ZFIN ID: ZDB-PUB-190317-7
Thrombocyte inhibition restores protective immunity to mycobacterial infection in zebrafish
Hortle, E., Johnson, K.E., Johansen, M.D., Nguyen, T., Shavit, J.A., Britton, W.J., Tobin, D.M., Oehlers, S.H.
Date: 2019
Source: The Journal of infectious diseases   220(3): 524-534 (Journal)
Registered Authors: Hortle, Elinor, Oehlers, Stefan, Shavit, Jordan, Tobin, David
Keywords: Mycobacterial infection, clotting, hemostasis, innate immunity
MeSH Terms:
  • Animals
  • Bacterial Proteins/immunology
  • Blood Platelets/drug effects*
  • Blood Platelets/immunology*
  • Disease Models, Animal
  • Granuloma/drug therapy
  • Granuloma/immunology
  • Granuloma/microbiology
  • Macrophages/drug effects
  • Macrophages/immunology
  • Macrophages/microbiology
  • Mycobacterium Infections, Nontuberculous/drug therapy*
  • Mycobacterium Infections, Nontuberculous/immunology*
  • Mycobacterium Infections, Nontuberculous/microbiology
  • Mycobacterium marinum/drug effects
  • Mycobacterium marinum/immunology*
  • Platelet Aggregation Inhibitors/pharmacology
  • Tuberculosis/drug therapy
  • Tuberculosis/immunology
  • Tuberculosis/microbiology
  • Zebrafish/immunology*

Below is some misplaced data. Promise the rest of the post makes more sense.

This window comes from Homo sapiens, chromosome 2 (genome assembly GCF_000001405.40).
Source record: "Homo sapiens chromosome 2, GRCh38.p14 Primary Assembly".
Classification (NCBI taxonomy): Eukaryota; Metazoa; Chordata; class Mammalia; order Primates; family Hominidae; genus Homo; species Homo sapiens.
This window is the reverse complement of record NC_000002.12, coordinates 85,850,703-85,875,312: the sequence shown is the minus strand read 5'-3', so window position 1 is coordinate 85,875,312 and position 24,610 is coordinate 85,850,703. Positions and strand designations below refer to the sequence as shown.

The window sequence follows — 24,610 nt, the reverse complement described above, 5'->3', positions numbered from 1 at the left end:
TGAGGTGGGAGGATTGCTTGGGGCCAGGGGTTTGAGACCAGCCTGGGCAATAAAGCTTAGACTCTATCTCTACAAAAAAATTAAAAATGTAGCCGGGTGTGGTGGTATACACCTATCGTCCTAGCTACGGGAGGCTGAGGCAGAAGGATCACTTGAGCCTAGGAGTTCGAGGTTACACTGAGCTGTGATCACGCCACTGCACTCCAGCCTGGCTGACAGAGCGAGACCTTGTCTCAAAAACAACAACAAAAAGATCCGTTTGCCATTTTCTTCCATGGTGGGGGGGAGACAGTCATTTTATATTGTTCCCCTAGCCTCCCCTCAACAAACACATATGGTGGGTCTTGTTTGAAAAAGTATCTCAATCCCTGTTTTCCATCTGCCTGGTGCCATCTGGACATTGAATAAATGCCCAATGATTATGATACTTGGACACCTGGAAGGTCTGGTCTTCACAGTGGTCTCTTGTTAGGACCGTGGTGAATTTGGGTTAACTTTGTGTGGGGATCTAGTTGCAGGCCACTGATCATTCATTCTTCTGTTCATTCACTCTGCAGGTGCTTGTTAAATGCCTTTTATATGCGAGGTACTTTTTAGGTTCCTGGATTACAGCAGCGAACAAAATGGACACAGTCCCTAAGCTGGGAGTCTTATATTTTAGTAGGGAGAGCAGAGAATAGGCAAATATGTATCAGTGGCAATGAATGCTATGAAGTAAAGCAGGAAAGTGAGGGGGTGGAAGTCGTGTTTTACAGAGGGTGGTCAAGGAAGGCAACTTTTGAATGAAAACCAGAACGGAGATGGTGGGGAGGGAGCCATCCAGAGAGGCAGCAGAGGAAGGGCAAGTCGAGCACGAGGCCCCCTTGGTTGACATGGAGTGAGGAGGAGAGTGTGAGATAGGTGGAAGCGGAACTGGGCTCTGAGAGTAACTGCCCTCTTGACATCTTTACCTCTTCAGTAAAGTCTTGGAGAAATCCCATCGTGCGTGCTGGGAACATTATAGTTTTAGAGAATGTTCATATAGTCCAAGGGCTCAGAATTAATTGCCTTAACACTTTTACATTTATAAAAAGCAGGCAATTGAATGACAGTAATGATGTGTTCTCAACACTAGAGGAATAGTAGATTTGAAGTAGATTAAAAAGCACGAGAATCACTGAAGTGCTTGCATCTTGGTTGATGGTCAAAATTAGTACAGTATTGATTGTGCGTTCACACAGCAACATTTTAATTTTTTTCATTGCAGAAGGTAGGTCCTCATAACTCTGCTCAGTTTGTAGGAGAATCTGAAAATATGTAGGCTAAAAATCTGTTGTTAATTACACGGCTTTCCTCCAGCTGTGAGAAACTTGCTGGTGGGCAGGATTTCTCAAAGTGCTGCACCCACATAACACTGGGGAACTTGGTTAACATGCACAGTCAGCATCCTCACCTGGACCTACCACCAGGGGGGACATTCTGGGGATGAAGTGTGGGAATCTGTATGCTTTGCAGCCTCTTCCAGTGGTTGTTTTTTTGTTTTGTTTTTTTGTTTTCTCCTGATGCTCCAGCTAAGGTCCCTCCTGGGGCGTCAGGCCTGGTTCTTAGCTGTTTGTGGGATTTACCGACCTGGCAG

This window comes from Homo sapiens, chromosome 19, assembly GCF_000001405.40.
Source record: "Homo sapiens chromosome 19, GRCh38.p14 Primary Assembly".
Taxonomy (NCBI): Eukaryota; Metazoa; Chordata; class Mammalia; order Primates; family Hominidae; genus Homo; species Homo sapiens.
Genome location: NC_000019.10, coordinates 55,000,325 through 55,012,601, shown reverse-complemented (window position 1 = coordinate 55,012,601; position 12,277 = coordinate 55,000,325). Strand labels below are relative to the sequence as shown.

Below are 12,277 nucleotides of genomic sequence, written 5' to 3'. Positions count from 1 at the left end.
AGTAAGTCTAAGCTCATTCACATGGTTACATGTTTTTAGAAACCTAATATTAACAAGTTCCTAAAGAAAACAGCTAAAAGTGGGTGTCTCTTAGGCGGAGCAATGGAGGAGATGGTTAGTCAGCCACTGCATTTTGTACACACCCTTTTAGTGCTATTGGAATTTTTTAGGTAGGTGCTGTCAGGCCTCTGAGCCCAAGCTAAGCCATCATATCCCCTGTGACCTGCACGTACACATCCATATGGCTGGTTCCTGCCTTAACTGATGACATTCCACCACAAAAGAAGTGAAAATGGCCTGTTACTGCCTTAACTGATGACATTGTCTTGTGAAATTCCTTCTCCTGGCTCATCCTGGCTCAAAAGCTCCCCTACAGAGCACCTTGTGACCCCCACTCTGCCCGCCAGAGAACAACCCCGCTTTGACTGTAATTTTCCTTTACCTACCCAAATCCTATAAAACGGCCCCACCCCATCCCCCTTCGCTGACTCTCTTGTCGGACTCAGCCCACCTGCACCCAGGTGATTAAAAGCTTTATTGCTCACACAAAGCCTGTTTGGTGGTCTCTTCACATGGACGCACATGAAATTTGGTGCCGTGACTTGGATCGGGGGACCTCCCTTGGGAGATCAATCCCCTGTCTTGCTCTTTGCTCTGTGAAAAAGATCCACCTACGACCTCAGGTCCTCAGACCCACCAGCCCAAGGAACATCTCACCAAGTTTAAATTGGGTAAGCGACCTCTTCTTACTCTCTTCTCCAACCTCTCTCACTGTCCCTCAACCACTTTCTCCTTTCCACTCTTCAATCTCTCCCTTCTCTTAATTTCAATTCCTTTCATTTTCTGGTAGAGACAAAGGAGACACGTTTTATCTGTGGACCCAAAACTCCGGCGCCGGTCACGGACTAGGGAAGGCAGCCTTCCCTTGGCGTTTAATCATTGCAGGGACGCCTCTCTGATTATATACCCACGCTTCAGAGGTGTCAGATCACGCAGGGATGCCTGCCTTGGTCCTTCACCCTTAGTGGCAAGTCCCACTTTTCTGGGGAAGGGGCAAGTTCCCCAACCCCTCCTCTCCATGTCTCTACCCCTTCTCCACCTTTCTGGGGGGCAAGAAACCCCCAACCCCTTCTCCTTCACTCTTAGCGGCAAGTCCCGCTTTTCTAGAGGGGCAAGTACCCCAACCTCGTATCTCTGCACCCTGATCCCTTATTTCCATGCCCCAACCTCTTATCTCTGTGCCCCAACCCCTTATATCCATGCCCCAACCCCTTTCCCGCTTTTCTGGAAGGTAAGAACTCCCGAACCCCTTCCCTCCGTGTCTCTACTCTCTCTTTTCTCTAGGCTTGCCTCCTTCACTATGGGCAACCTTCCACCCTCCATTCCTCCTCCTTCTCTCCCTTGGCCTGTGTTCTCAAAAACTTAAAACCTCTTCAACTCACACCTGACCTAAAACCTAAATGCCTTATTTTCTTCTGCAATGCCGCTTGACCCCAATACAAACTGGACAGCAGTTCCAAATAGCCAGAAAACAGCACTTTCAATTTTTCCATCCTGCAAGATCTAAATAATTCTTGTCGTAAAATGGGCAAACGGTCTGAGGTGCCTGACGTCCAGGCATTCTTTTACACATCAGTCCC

• Zebrafish/microbiology*
PubMed: 30877311 Full text @ J. Infect. Dis.
ABSTRACT
Infection-induced thrombocytosis is a clinically important complication of tuberculosis infection. Recent studies have highlighted the utility of aspirin as a host-directed therapy modulating the inflammatory response to infection, but have not investigated the possibility that the effect of aspirin is related to an anti-platelet mode of action.
Here we utilise the zebrafish-Mycobacterium marinum model to show mycobacteria drive host haemostasis through the formation of granulomas. Treatment of infected zebrafish with aspirin markedly reduced mycobacterial burden. This effect is reproduced by treatment with platelet-specific glycoprotein IIb/IIIa inhibitors demonstrating a detrimental role for infection-induced thrombocyte activation.
We find that the reduction in mycobacterial burden is dependent on macrophages and granuloma formation providing the first in vivo experimental evidence that infection-induced platelet activation compromises protective host immunity to mycobacterial infection.
Our study illuminates platelet activation as an efficacious target of aspirin, a widely available and affordable host-directed therapy candidate for tuberculosis.
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